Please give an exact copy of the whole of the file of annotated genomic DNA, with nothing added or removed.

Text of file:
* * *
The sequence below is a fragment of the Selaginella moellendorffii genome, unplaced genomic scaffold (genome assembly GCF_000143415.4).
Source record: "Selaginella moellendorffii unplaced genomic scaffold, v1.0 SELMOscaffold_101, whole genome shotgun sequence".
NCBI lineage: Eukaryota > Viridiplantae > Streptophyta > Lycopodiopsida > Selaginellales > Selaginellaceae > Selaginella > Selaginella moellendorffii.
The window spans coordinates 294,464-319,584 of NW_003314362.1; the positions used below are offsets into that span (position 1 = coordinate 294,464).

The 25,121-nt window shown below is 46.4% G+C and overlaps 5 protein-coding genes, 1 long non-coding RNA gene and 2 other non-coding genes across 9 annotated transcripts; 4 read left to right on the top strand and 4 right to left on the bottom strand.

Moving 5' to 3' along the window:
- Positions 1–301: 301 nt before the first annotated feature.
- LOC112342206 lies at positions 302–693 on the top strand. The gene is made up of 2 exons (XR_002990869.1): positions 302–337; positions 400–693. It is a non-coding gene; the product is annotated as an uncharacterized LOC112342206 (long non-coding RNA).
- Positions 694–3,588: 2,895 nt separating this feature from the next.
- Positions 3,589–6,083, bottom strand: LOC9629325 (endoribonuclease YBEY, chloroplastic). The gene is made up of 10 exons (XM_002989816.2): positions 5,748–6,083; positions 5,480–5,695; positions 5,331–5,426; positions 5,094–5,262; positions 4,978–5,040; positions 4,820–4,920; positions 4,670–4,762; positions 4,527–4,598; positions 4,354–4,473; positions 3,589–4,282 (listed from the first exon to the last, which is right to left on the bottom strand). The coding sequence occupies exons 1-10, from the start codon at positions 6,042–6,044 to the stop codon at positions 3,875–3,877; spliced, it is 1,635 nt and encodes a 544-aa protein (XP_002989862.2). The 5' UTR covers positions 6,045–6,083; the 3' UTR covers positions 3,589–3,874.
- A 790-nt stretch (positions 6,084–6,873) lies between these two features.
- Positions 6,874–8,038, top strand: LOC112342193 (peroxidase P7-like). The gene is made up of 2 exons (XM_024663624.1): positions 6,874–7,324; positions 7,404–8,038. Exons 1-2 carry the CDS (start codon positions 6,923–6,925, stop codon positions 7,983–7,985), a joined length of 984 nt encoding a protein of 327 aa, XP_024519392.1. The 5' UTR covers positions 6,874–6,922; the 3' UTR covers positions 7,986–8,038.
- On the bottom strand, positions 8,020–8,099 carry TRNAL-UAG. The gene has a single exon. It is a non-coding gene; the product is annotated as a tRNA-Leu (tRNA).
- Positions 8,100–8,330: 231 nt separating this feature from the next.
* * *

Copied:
The sequence below is a fragment of the Selaginella moellendorffii genome, unplaced genomic scaffold (genome assembly GCF_000143415.4).
Source record: "Selaginella moellendorffii unplaced genomic scaffold, v1.0 SELMOscaffold_101, whole genome shotgun sequence".
NCBI lineage: Eukaryota > Viridiplantae > Streptophyta > Lycopodiopsida > Selaginellales > Selaginellaceae > Selaginella > Selaginella moellendorffii.
The window spans coordinates 294,464-319,584 of NW_003314362.1; the positions used below are offsets into that span (position 1 = coordinate 294,464).

The 25,121-nt window shown below is 46.4% G+C and overlaps 5 protein-coding genes, 1 long non-coding RNA gene and 2 other non-coding genes across 9 annotated transcripts; 4 read left to right on the top strand and 4 right to left on the bottom strand.

Moving 5' to 3' along the window:
- Positions 1–301: 301 nt before the first annotated feature.
- LOC112342206 lies at positions 302–693 on the top strand. The gene is made up of 2 exons (XR_002990869.1): positions 302–337; positions 400–693. It is a non-coding gene; the product is annotated as an uncharacterized LOC112342206 (long non-coding RNA).
- Positions 694–3,588: 2,895 nt separating this feature from the next.
- Positions 3,589–6,083, bottom strand: LOC9629325 (endoribonuclease YBEY, chloroplastic). The gene is made up of 10 exons (XM_002989816.2): positions 5,748–6,083; positions 5,480–5,695; positions 5,331–5,426; positions 5,094–5,262; positions 4,978–5,040; positions 4,820–4,920; positions 4,670–4,762; positions 4,527–4,598; positions 4,354–4,473; positions 3,589–4,282 (listed from the first exon to the last, which is right to left on the bottom strand). The coding sequence occupies exons 1-10, from the start codon at positions 6,042–6,044 to the stop codon at positions 3,875–3,877; spliced, it is 1,635 nt and encodes a 544-aa protein (XP_002989862.2). The 5' UTR covers positions 6,045–6,083; the 3' UTR covers positions 3,589–3,874.
- A 790-nt stretch (positions 6,084–6,873) lies between these two features.
- Positions 6,874–8,038, top strand: LOC112342193 (peroxidase P7-like). The gene is made up of 2 exons (XM_024663624.1): positions 6,874–7,324; positions 7,404–8,038. Exons 1-2 carry the CDS (start codon positions 6,923–6,925, stop codon positions 7,983–7,985), a joined length of 984 nt encoding a protein of 327 aa, XP_024519392.1. The 5' UTR covers positions 6,874–6,922; the 3' UTR covers positions 7,986–8,038.
- On the bottom strand, positions 8,020–8,099 carry TRNAL-UAG. The gene has a single exon. It is a non-coding gene; the product is annotated as a tRNA-Leu (tRNA).
- Positions 8,100–8,330: 231 nt separating this feature from the next.